When I heard my dad was going to San Diego for the AICPA Council meeting, I jumped at the opportunity to tag along. More than anything I wanted to go to California, even if just to sit by the hotel pool. My dad and I went a few days early to meet up with family and visit Hollywood, Beverly Hills, and Laguna Beach. I was only at council meeting long enough to attend the mixer on the first night of the conference, but I experienced more in one night than I had ever anticipated.
From our hotel room window I could see the mixer being prepared outside. Numerous workers milled about hanging the drapes, setting up the DJ, and filling the numerous buffets of food. Honestly, it was surprising, since I expected a dinner for business people to be less luxurious and more formal. But, I would have to wait until the night to see what this mixer was really all about.
The hall where the dinner was held was already crowded once my dad, his colleagues, and I got there. Everyone was eating and talking: It was more like a party than a business get-together. Every detail was placed to the nines and there were countless tables of gourmet food, each blanketed with sushi, mini sandwiches, pasta, seafood, and dessert. We went right to grab some dinner and then my dad and I walked around to mingle with other CPAs he had met at previous conferences.
It was a change of pace for me to meet the some of the leaders in the profession from across the country. Each person we spoke to had something different to say. Some talked to my dad about the current financial issues, some asked about what career I wanted to pursue, where I go to college, and some just talked about their family and what they have done recently in business.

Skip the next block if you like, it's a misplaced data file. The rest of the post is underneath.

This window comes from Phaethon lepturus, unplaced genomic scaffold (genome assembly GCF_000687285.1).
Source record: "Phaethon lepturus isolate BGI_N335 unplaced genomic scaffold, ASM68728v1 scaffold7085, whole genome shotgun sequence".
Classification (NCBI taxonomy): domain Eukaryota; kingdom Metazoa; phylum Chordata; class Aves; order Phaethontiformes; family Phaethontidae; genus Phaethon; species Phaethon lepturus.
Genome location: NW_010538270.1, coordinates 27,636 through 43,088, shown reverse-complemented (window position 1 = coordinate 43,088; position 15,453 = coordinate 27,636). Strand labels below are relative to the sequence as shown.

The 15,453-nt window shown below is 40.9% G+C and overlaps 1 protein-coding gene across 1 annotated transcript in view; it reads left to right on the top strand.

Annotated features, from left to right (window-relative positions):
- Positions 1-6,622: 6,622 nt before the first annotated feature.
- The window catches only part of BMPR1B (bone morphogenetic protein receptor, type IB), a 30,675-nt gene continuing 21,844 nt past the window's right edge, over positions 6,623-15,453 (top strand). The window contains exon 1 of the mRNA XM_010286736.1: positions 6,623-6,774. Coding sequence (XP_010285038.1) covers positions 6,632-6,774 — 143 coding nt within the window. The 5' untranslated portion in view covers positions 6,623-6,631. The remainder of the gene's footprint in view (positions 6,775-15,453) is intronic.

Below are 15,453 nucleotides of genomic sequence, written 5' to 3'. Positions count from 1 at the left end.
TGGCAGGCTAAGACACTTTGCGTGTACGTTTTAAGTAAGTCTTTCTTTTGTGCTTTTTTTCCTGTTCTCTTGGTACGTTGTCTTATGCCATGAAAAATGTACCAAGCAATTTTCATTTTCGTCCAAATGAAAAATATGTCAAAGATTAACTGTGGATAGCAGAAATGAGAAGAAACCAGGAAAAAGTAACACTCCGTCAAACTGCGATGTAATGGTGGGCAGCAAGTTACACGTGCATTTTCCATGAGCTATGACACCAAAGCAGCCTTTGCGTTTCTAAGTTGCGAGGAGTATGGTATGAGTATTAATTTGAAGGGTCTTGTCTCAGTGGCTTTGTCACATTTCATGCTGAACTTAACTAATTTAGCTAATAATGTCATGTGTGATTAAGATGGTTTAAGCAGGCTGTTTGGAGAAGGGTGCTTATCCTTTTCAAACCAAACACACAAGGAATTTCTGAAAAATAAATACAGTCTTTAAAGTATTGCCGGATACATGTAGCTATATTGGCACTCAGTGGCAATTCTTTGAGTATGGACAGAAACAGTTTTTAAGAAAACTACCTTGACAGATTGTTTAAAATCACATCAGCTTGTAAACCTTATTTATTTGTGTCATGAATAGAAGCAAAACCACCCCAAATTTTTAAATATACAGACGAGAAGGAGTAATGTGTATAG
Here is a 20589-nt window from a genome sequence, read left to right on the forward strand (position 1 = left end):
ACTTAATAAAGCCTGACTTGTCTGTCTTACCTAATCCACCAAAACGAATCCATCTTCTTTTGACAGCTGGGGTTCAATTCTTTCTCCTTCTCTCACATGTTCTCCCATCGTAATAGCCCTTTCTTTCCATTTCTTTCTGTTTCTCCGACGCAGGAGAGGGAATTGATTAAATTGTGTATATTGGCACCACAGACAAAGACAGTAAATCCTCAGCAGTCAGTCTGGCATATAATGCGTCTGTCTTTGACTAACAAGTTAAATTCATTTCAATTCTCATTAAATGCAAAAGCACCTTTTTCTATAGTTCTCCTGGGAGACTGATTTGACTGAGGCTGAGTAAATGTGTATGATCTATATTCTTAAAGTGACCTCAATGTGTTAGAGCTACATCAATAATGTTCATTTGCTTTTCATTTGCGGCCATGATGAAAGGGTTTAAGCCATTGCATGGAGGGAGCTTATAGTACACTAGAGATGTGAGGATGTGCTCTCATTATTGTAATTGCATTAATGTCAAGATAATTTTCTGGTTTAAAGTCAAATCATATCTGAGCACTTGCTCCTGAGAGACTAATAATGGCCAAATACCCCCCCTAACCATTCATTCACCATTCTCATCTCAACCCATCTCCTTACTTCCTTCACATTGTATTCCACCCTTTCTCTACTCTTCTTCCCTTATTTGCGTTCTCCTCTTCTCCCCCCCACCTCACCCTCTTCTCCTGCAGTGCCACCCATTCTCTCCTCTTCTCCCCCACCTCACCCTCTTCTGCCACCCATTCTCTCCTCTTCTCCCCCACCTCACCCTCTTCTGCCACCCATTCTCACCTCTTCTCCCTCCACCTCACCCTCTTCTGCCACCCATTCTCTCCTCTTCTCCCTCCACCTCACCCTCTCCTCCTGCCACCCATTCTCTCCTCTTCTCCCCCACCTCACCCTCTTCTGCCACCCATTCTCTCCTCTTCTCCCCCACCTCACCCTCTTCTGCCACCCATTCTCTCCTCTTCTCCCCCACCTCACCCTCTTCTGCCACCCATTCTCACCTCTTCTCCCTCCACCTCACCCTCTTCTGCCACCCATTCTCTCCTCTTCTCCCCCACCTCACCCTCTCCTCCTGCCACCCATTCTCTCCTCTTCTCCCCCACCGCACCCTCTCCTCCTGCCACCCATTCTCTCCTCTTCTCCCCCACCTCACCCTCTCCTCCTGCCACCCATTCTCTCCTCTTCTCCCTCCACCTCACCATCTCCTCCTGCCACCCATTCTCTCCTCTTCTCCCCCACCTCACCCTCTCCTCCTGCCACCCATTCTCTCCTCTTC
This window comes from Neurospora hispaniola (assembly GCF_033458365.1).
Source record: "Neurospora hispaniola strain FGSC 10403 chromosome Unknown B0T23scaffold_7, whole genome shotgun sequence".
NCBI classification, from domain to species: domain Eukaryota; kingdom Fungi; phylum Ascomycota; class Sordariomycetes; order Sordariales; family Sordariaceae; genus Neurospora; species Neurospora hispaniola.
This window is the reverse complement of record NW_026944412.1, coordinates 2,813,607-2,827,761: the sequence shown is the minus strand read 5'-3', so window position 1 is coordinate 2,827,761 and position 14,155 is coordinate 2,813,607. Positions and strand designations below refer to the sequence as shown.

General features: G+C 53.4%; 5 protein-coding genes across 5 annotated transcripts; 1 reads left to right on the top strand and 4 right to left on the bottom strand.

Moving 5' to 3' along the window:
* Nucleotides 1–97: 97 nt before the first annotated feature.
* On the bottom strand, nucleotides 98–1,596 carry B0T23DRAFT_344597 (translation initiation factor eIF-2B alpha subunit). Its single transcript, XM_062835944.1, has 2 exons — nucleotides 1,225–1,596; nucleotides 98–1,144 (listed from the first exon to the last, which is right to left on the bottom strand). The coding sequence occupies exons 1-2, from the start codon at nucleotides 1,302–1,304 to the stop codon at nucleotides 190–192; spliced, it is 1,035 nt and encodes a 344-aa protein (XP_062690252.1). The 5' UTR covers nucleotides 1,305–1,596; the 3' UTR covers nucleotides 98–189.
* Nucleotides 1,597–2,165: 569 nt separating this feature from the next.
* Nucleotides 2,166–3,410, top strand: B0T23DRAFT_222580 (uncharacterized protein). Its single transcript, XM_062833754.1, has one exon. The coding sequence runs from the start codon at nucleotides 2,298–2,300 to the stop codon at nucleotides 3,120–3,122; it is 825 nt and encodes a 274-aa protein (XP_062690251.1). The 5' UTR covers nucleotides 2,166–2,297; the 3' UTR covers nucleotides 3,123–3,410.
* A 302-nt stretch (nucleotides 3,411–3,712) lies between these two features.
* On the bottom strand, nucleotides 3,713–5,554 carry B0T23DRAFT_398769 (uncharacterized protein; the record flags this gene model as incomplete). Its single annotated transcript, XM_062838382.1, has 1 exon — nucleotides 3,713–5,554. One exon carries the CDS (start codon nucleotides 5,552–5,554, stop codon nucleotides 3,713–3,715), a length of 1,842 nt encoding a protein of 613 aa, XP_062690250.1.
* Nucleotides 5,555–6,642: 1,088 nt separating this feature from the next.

Mostly what I gained by attending the Council meeting was a new perspective outside of a college classroom. The professionals I met re-enforced the fact that the business world expands much farther than my town or state. The AICPA Council meeting put large-scale businesses and issues on a more personal level. I was able to put faces to names and meet some of the most influential businessmen and women.
By the end of the mixer, the people I encountered successfully broke the mold of the stereotypical accountant. They turned out to be some of the more charismatic, personable people I have met. I had a great time!
Jess Lambi is a sophomore accounting major at Roger Williams University. Along with business, she is interested in reading, travel, music, and fashion.